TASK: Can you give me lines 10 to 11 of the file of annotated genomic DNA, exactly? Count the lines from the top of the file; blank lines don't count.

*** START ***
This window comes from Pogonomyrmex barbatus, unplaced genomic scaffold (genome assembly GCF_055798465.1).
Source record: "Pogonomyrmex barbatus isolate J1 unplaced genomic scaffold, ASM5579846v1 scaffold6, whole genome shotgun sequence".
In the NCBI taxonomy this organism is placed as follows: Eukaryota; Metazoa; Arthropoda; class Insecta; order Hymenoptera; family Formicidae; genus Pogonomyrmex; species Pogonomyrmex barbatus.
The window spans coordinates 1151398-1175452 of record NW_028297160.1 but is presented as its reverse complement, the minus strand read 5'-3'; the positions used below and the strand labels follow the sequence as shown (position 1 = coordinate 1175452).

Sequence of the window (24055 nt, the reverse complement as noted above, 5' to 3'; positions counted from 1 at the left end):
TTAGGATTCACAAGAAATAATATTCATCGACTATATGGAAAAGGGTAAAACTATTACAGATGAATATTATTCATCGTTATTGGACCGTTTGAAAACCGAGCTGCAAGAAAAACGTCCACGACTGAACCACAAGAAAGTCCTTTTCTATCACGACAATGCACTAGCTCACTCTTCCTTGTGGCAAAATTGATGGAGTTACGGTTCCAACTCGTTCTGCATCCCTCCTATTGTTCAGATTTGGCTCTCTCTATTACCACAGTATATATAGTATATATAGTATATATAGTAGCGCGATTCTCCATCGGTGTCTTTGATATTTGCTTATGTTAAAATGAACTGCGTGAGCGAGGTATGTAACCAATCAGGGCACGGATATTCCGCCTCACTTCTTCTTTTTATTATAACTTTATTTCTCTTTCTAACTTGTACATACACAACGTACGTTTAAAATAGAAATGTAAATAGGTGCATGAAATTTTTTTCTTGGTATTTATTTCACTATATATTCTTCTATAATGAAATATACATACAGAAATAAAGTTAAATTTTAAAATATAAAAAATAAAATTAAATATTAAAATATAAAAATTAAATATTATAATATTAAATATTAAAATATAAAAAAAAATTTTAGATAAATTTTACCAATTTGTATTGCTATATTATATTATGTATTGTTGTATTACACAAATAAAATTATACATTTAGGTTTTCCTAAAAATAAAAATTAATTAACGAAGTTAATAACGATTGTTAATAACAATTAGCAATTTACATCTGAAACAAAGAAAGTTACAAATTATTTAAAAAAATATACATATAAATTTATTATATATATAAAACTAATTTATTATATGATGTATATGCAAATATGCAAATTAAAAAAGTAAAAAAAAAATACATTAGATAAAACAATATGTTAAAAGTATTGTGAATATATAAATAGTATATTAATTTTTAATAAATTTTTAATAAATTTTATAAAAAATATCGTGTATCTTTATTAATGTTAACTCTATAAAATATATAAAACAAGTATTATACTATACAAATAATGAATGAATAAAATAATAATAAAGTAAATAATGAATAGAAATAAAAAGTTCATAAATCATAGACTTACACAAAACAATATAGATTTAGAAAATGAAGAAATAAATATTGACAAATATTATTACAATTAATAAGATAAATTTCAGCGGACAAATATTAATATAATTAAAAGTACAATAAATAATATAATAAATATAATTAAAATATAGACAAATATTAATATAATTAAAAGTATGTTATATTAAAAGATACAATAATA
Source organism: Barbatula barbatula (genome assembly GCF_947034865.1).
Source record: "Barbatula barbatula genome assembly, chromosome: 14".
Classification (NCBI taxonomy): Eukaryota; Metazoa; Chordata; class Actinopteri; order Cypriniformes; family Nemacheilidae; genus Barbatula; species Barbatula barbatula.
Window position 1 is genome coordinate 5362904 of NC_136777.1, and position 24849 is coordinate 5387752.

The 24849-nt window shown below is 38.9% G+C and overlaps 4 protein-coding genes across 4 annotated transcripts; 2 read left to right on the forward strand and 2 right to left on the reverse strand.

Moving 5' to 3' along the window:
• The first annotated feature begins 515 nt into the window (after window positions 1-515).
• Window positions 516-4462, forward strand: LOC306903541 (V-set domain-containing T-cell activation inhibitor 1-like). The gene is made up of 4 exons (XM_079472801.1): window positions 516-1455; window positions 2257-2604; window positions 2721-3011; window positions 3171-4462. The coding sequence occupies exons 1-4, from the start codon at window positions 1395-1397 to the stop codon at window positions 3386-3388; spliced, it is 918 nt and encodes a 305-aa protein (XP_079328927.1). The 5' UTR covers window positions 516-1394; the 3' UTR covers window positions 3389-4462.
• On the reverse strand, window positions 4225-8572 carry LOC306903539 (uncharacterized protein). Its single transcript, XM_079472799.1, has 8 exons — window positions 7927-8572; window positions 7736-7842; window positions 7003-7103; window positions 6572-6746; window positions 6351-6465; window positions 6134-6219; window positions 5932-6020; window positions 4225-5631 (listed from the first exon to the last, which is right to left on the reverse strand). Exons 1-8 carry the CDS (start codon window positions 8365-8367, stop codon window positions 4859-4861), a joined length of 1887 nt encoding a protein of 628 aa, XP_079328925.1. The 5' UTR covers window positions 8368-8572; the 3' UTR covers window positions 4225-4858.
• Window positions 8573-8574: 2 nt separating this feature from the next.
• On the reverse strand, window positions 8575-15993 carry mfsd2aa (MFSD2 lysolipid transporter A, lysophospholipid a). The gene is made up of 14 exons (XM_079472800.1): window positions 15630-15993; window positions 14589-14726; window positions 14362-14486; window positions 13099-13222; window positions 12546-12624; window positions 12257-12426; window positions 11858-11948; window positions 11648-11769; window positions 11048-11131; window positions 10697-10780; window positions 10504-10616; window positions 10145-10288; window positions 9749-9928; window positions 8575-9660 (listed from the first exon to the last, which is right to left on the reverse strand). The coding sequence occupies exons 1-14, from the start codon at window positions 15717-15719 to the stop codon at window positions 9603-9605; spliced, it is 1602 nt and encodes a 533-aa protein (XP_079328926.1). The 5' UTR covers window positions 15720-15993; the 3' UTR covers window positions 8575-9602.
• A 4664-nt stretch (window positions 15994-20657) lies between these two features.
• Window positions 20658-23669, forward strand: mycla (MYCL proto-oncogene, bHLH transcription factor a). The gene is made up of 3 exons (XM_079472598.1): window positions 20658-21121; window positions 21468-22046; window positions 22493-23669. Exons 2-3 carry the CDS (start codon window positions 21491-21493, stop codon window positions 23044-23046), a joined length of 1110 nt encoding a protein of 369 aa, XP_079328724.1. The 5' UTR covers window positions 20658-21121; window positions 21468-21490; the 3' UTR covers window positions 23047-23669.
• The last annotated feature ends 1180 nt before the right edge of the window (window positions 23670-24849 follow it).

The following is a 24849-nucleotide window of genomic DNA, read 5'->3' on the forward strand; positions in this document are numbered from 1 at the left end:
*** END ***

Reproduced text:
Window position 1 is genome coordinate 5362904 of NC_136777.1, and position 24849 is coordinate 5387752.

The 24849-nt window shown below is 38.9% G+C and overlaps 4 protein-coding genes across 4 annotated transcripts; 2 read left to right on the forward strand and 2 right to left on the reverse strand.